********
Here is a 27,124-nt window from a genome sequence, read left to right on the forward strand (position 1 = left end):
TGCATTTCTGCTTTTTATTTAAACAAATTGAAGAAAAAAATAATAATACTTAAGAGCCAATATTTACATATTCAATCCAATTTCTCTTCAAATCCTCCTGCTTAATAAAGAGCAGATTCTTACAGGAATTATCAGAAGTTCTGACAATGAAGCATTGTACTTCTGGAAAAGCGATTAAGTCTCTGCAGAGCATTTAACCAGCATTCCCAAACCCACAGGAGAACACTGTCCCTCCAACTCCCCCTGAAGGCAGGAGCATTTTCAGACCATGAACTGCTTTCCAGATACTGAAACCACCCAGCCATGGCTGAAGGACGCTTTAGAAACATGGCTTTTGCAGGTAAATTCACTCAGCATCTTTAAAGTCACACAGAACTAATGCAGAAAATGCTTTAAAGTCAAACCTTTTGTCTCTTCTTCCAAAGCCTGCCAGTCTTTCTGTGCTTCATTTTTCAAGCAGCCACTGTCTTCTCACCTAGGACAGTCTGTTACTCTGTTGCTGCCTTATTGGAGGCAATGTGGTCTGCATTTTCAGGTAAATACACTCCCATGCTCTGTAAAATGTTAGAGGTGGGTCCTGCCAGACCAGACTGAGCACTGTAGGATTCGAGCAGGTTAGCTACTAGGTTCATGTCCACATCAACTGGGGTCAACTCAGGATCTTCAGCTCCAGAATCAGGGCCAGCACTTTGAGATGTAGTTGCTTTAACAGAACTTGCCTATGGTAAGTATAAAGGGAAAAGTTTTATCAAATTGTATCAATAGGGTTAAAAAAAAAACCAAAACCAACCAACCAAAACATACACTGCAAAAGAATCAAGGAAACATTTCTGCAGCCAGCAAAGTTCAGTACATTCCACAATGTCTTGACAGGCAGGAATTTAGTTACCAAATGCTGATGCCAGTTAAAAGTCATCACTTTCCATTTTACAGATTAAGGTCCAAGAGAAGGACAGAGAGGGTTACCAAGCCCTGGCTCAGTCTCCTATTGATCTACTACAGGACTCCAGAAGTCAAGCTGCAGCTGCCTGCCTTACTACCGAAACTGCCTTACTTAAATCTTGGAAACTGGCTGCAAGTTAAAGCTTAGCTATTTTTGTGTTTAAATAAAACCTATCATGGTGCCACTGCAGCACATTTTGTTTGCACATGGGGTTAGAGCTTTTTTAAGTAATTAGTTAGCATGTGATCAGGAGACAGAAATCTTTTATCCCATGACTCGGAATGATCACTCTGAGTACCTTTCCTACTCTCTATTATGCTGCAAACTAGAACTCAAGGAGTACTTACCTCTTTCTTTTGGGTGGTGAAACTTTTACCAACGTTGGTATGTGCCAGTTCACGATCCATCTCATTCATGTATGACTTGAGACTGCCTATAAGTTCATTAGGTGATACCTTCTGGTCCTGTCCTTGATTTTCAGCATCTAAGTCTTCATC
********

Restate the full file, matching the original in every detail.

Here is a 27,124-nt window from a genome sequence, read left to right on the forward strand (position 1 = left end):
TGCATTTCTGCTTTTTATTTAAACAAATTGAAGAAAAAAATAATAATACTTAAGAGCCAATATTTACATATTCAATCCAATTTCTCTTCAAATCCTCCTGCTTAATAAAGAGCAGATTCTTACAGGAATTATCAGAAGTTCTGACAATGAAGCATTGTACTTCTGGAAAAGCGATTAAGTCTCTGCAGAGCATTTAACCAGCATTCCCAAACCCACAGGAGAACACTGTCCCTCCAACTCCCCCTGAAGGCAGGAGCATTTTCAGACCATGAACTGCTTTCCAGATACTGAAACCACCCAGCCATGGCTGAAGGACGCTTTAGAAACATGGCTTTTGCAGGTAAATTCACTCAGCATCTTTAAAGTCACACAGAACTAATGCAGAAAATGCTTTAAAGTCAAACCTTTTGTCTCTTCTTCCAAAGCCTGCCAGTCTTTCTGTGCTTCATTTTTCAAGCAGCCACTGTCTTCTCACCTAGGACAGTCTGTTACTCTGTTGCTGCCTTATTGGAGGCAATGTGGTCTGCATTTTCAGGTAAATACACTCCCATGCTCTGTAAAATGTTAGAGGTGGGTCCTGCCAGACCAGACTGAGCACTGTAGGATTCGAGCAGGTTAGCTACTAGGTTCATGTCCACATCAACTGGGGTCAACTCAGGATCTTCAGCTCCAGAATCAGGGCCAGCACTTTGAGATGTAGTTGCTTTAACAGAACTTGCCTATGGTAAGTATAAAGGGAAAAGTTTTATCAAATTGTATCAATAGGGTTAAAAAAAAAACCAAAACCAACCAACCAAAACATACACTGCAAAAGAATCAAGGAAACATTTCTGCAGCCAGCAAAGTTCAGTACATTCCACAATGTCTTGACAGGCAGGAATTTAGTTACCAAATGCTGATGCCAGTTAAAAGTCATCACTTTCCATTTTACAGATTAAGGTCCAAGAGAAGGACAGAGAGGGTTACCAAGCCCTGGCTCAGTCTCCTATTGATCTACTACAGGACTCCAGAAGTCAAGCTGCAGCTGCCTGCCTTACTACCGAAACTGCCTTACTTAAATCTTGGAAACTGGCTGCAAGTTAAAGCTTAGCTATTTTTGTGTTTAAATAAAACCTATCATGGTGCCACTGCAGCACATTTTGTTTGCACATGGGGTTAGAGCTTTTTTAAGTAATTAGTTAGCATGTGATCAGGAGACAGAAATCTTTTATCCCATGACTCGGAATGATCACTCTGAGTACCTTTCCTACTCTCTATTATGCTGCAAACTAGAACTCAAGGAGTACTTACCTCTTTCTTTTGGGTGGTGAAACTTTTACCAACGTTGGTATGTGCCAGTTCACGATCCATCTCATTCATGTATGACTTGAGACTGCCTATAAGTTCATTAGGTGATACCTTCTGGTCCTGTCCTTGATTTTCAGCATCTAAGTCTTCATC